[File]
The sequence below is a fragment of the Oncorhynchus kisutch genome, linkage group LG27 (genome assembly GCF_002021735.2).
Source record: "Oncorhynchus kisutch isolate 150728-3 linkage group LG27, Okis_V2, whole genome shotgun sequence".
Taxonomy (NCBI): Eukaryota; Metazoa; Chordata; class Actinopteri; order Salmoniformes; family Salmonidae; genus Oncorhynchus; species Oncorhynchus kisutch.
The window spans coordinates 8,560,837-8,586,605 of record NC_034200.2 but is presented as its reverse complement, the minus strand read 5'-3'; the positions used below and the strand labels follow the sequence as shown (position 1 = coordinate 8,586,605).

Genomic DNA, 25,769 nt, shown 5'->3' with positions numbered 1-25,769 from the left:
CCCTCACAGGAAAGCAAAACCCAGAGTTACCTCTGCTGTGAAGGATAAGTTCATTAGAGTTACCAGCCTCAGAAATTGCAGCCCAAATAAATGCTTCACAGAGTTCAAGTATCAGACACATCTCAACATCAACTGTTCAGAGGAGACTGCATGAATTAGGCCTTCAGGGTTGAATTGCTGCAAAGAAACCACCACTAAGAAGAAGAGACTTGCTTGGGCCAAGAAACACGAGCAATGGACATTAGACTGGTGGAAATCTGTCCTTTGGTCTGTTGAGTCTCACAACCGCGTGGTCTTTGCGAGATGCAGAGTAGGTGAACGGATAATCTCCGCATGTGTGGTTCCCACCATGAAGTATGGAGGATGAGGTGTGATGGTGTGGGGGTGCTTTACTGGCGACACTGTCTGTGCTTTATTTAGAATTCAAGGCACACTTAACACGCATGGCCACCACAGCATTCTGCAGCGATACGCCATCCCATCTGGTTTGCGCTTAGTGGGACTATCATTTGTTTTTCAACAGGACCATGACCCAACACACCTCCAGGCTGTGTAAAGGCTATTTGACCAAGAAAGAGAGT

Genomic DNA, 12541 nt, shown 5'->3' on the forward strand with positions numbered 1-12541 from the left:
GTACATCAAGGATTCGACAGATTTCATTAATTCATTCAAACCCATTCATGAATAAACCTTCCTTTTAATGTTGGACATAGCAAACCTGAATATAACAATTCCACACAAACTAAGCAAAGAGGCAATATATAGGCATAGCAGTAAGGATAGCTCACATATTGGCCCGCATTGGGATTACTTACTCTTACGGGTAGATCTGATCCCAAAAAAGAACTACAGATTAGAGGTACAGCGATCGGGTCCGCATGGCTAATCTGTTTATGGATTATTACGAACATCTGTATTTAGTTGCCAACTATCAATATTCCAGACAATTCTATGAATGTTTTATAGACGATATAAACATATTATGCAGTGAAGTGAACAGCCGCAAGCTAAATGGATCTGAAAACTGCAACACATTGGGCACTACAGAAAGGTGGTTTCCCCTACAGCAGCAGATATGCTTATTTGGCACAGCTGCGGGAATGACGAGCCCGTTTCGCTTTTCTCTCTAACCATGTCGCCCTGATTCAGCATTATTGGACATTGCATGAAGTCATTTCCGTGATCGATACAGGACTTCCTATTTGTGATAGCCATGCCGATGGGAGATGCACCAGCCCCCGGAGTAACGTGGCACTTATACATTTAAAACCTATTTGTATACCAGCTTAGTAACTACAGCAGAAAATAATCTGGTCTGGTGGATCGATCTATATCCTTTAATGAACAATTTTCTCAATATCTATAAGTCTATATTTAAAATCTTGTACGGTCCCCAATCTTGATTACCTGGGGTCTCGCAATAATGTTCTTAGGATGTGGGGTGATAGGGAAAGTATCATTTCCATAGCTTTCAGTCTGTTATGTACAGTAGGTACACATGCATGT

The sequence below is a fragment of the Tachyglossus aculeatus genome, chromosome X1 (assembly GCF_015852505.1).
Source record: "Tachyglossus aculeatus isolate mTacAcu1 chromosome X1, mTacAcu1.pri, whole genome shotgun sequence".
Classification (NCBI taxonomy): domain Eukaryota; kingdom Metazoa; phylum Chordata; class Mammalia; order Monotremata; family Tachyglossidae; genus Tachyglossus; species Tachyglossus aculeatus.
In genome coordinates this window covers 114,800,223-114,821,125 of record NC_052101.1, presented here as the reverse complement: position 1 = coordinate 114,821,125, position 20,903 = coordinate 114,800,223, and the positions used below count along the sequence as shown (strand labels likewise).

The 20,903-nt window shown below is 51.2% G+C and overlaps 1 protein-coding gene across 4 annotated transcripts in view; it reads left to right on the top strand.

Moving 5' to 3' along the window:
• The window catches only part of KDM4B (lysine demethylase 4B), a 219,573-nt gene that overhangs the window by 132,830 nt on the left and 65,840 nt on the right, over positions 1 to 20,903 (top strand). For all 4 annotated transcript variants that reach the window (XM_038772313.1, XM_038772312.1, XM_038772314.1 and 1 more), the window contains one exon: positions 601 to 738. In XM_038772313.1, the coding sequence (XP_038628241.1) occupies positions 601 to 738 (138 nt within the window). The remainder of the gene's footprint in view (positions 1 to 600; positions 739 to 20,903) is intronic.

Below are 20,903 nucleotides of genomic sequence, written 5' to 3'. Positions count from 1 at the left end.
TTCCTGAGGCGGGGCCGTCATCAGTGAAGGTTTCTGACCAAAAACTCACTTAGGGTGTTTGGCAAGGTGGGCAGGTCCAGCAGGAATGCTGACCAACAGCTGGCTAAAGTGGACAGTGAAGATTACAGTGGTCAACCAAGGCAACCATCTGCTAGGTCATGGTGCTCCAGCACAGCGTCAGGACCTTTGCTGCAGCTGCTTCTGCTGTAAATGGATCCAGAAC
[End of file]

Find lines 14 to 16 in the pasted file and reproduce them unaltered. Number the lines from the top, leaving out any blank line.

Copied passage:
Moving 5' to 3' along the window:
• The window catches only part of KDM4B (lysine demethylase 4B), a 219,573-nt gene that overhangs the window by 132,830 nt on the left and 65,840 nt on the right, over positions 1 to 20,903 (top strand). For all 4 annotated transcript variants that reach the window (XM_038772313.1, XM_038772312.1, XM_038772314.1 and 1 more), the window contains one exon: positions 601 to 738. In XM_038772313.1, the coding sequence (XP_038628241.1) occupies positions 601 to 738 (138 nt within the window). The remainder of the gene's footprint in view (positions 1 to 600; positions 739 to 20,903) is intronic.

Below are 20,903 nucleotides of genomic sequence, written 5' to 3'. Positions count from 1 at the left end.